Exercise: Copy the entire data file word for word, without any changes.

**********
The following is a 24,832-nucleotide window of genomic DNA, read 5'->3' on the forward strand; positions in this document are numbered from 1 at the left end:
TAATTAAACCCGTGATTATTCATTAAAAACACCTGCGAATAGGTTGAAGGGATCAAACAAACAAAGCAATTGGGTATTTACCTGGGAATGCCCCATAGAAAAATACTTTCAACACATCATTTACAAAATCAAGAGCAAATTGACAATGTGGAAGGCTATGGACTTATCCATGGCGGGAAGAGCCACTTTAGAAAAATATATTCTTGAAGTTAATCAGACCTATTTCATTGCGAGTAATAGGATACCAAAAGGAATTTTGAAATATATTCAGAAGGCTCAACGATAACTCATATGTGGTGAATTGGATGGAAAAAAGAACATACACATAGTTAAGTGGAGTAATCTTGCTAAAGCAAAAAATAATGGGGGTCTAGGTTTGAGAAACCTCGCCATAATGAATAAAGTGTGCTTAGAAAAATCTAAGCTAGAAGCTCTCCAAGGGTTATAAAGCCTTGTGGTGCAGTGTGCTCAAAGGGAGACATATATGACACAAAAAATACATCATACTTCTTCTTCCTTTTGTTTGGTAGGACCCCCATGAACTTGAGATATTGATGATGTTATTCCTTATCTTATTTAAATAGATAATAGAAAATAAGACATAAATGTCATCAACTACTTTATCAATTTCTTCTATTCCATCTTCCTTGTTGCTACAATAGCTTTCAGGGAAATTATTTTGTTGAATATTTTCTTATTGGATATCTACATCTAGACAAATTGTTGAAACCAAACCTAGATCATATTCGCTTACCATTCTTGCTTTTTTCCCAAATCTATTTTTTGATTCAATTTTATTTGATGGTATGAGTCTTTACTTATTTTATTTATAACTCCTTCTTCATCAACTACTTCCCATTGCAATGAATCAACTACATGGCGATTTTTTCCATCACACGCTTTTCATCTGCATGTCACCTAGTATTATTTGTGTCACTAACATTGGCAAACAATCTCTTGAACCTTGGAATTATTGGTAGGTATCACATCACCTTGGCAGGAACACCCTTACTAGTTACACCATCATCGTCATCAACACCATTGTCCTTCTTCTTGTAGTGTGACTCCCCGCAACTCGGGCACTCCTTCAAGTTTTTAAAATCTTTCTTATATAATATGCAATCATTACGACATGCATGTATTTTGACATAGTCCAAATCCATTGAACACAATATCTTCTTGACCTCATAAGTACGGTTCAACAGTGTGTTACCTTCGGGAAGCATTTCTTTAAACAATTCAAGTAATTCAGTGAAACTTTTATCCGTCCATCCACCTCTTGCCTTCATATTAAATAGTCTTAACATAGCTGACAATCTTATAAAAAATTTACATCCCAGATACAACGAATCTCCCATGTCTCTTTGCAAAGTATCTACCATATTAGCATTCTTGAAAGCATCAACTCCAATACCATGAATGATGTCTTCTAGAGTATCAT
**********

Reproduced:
The following is a 24,832-nucleotide window of genomic DNA, read 5'->3' on the forward strand; positions in this document are numbered from 1 at the left end:
TAATTAAACCCGTGATTATTCATTAAAAACACCTGCGAATAGGTTGAAGGGATCAAACAAACAAAGCAATTGGGTATTTACCTGGGAATGCCCCATAGAAAAATACTTTCAACACATCATTTACAAAATCAAGAGCAAATTGACAATGTGGAAGGCTATGGACTTATCCATGGCGGGAAGAGCCACTTTAGAAAAATATATTCTTGAAGTTAATCAGACCTATTTCATTGCGAGTAATAGGATACCAAAAGGAATTTTGAAATATATTCAGAAGGCTCAACGATAACTCATATGTGGTGAATTGGATGGAAAAAAGAACATACACATAGTTAAGTGGAGTAATCTTGCTAAAGCAAAAAATAATGGGGGTCTAGGTTTGAGAAACCTCGCCATAATGAATAAAGTGTGCTTAGAAAAATCTAAGCTAGAAGCTCTCCAAGGGTTATAAAGCCTTGTGGTGCAGTGTGCTCAAAGGGAGACATATATGACACAAAAAATACATCATACTTCTTCTTCCTTTTGTTTGGTAGGACCCCCATGAACTTGAGATATTGATGATGTTATTCCTTATCTTATTTAAATAGATAATAGAAAATAAGACATAAATGTCATCAACTACTTTATCAATTTCTTCTATTCCATCTTCCTTGTTGCTACAATAGCTTTCAGGGAAATTATTTTGTTGAATATTTTCTTATTGGATATCTACATCTAGACAAATTGTTGAAACCAAACCTAGATCATATTCGCTTACCATTCTTGCTTTTTTCCCAAATCTATTTTTTGATTCAATTTTATTTGATGGTATGAGTCTTTACTTATTTTATTTATAACTCCTTCTTCATCAACTACTTCCCATTGCAATGAATCAACTACATGGCGATTTTTTCCATCACACGCTTTTCATCTGCATGTCACCTAGTATTATTTGTGTCACTAACATTGGCAAACAATCTCTTGAACCTTGGAATTATTGGTAGGTATCACATCACCTTGGCAGGAACACCCTTACTAGTTACACCATCATCGTCATCAACACCATTGTCCTTCTTCTTGTAGTGTGACTCCCCGCAACTCGGGCACTCCTTCAAGTTTTTAAAATCTTTCTTATATAATATGCAATCATTACGACATGCATGTATTTTGACATAGTCCAAATCCATTGAACACAATATCTTCTTGACCTCATAAGTACGGTTCAACAGTGTGTTACCTTCGGGAAGCATTTCTTTAAACAATTCAAGTAATTCAGTGAAACTTTTATCCGTCCATCCACCTCTTGCCTTCATATTAAATAGTCTTAACATAGCTGACAATCTTATAAAAAATTTACATCCCAGATACAACGAATCTCCCATGTCTCTTTGCAAAGTATCTACCATATTAGCATTCTTGAAAGCATCAACTCCAATACCATGAATGATGTCTTCTAGAGTATCAT